The greatest gift: Man becomes living donor for ailing mom
February 12, 2019
"A smile a day goes a mile a day" is a family motto that Curtis Glenn heard from his mother from the time he was a little boy.
So it's fitting that seeing her smile would make all the difference.
Two months ago, 41 year old Curtis gave his mother, Patricia Glenn, an unmatchable gift. The two underwent a living donor liver transplant at UCSF Medical Center.
Curtis, a Carmichael resident and Nutritional Services Manager at Dignity Health Sierra Nevada Memorial Hospital, says the decision to donate a portion of his healthy liver to his ailing mother was easy. "There wasn't even a question."
Glenn's mother became ill one year ago when she was diagnosed with cirrhosis of the liver, a chronic disease that causes the degeneration of cells, inflammation, and thickening of the tissue in the organ.
They were told that options were limited; she would need a liver transplant to survive.
Recommended Stories For You
Nationally, there are over 17,000 patients on the donor waiting list for livers, with more added each day, according to the American Transplant Foundation. Though nearly 5,000 patients receive transplanted livers every year, more than 1,700 patients will die each year while on the waiting list.
Thankfully, the liver has a unique ability to regenerate itself, and with the help of medical advancements, a portion of a living donor's healthy liver can now be transplanted into an ailing patient.
This type of living donor transplant typically provides a greater lifetime expectancy for the recipient.
The surgery is not without considerable risk. The entire liver is removed from the ailing recipient, and replaced with a significant portion of the donor's healthy liver. Somewhat miraculously, within a short period of time, the liver in both individuals grows back to its original size.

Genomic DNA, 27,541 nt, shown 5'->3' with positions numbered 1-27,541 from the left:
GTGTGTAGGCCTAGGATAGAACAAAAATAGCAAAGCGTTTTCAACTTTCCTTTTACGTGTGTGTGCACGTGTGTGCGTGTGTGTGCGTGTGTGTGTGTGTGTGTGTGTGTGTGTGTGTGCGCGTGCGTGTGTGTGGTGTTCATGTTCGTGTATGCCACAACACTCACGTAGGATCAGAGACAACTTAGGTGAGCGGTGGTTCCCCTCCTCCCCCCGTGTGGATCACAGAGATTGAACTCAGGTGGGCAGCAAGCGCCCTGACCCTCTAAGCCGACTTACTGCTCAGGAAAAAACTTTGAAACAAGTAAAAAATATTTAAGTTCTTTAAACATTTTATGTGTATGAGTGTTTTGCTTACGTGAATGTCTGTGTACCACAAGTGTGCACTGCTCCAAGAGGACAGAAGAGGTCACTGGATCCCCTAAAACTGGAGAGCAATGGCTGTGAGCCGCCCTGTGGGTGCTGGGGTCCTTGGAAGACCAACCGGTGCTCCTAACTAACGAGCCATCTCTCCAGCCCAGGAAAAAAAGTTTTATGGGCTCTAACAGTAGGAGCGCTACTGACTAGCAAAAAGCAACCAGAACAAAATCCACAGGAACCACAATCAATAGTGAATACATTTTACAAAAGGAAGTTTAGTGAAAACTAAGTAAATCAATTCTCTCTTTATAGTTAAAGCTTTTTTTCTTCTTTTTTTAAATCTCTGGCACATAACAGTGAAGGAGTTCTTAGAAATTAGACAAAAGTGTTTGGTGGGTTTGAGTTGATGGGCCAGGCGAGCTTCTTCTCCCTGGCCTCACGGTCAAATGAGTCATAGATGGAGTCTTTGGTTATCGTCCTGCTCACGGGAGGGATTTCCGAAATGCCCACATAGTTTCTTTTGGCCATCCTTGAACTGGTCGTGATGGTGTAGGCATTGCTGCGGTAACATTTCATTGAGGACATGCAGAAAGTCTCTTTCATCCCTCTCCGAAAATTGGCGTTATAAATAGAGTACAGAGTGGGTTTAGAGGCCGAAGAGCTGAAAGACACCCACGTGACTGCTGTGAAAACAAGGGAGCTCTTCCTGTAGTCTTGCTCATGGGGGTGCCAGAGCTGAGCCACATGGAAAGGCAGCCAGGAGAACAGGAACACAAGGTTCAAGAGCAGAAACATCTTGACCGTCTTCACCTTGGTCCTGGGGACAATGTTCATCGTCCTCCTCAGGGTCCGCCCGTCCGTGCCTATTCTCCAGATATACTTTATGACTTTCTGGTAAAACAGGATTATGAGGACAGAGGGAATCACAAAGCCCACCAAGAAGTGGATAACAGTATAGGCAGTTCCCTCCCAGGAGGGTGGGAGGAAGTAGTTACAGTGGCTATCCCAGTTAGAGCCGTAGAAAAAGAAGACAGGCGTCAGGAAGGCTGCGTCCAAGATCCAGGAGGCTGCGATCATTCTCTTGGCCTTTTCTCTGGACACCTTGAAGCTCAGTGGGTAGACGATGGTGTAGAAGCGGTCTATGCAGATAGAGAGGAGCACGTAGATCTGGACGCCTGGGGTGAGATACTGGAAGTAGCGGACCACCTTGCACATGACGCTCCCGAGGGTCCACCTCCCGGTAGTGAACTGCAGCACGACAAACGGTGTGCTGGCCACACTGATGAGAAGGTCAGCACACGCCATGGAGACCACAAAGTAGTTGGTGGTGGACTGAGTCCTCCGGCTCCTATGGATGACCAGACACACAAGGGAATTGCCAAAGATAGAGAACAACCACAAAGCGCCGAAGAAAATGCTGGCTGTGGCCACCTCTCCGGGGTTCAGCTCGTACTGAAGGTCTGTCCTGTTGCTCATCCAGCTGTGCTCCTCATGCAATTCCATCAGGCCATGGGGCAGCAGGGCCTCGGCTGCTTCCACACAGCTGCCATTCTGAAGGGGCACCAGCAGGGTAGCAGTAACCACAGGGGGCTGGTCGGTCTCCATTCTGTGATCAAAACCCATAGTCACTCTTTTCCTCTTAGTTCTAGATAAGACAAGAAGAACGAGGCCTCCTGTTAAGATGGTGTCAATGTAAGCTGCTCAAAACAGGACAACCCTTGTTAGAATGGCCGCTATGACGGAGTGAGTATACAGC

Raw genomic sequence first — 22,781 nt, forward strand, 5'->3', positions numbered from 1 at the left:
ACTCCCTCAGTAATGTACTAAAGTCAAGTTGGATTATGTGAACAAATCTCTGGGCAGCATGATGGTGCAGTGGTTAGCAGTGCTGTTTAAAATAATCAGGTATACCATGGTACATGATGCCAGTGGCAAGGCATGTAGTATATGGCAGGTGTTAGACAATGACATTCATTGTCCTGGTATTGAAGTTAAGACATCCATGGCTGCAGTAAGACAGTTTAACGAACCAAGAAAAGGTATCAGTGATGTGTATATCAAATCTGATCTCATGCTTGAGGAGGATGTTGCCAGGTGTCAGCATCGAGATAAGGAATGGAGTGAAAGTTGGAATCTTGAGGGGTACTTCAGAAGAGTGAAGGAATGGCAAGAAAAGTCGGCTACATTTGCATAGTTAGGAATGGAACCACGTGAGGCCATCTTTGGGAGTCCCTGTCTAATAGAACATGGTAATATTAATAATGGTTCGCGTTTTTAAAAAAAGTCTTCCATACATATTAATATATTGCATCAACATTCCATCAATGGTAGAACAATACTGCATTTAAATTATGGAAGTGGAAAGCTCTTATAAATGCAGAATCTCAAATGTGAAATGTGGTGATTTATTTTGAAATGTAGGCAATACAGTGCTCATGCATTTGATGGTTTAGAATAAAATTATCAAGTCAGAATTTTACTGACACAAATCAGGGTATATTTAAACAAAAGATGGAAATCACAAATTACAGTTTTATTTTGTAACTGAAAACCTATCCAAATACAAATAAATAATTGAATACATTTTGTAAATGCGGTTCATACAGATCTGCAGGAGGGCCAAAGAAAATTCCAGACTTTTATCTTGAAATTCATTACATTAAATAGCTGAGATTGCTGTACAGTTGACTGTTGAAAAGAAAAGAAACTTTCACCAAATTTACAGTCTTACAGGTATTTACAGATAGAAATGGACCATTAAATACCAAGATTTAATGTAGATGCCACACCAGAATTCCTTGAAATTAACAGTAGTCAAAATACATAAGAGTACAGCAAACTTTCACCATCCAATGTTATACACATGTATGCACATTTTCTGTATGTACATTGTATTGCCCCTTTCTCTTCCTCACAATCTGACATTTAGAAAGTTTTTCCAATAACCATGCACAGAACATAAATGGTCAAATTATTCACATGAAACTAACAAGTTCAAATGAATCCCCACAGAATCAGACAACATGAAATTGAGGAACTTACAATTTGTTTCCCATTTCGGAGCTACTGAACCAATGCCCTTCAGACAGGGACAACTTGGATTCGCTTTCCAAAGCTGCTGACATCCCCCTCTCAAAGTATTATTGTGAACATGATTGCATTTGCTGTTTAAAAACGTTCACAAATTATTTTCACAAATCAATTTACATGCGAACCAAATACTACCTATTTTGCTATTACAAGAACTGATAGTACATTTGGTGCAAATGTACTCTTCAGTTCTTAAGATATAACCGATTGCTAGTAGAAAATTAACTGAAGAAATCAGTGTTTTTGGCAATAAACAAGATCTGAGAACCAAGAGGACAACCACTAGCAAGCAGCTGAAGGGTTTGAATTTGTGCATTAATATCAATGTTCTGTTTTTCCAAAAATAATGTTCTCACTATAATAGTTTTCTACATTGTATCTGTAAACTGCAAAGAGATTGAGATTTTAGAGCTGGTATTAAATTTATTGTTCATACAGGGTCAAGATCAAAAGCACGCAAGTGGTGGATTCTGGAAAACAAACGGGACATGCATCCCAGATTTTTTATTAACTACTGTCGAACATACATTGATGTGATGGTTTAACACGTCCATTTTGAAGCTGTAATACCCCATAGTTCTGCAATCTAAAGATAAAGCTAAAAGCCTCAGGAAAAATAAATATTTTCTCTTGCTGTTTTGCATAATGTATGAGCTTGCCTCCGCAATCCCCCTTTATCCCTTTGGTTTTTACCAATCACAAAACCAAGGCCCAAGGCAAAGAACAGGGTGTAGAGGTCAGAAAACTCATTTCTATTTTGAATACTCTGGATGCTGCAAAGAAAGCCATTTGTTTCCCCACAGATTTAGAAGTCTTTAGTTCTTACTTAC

According to ATP, a living donor is often the only option for those who have become too sick to wait for a deceased donor transplant.
Living donors reduce the waiting time, and simultaneously improve the chance for a successful transplant.
To be considered for a transplant, a willing donor must be available, be in good health, and have a compatible blood type. In Glenn's case, he was a match.
He was told he needed to lose 40 pounds and be in the best shape that he could.
"Helping my mom was definitely the best motivation to lose that weight," he says.
On the day of the surgery, Glenn spent over six hours in surgery while his mother lay in an adjacent operating room undergoing an eight hour surgery.
The first thing he did when he was able to get up after surgery was visit his mother's room. "When she first saw my face she cried, broke down with tears of relief."
"This was a great honor," he said. "I was raised solely by my mom. She could be tough and disciplined, but she always taught us our life perspective: 'Just keep smiling. Always stay positive. See things on the bright side.'"
This advice helped throughout his life, as well as the recovery process, which was painful. "It was real!"
Now that the pain has subsided, Glenn shares some of the insight he has gained from the experience.
"I work in a hospital, and to be in someone else's care gave me a revitalized view of my profession. It opened my eyes to how grateful I am to be part of this caring family."
He said he was also touched by the supportive thoughts and wishes of his colleagues and leadership team at SNMH.
"We truly work in a family environment and there is so much love I received from nurses and other ancillary staff. I know even more now how important it is to care for the people that care for your family when they are sick."
But, he says, it was his own family that made him feel like a true hero.
"You're never rich in life until your wife and kids look at you this way. It is very fulfilling. If I hadn't been a match, my mother would have been on the donor list, waiting…. I'm grateful."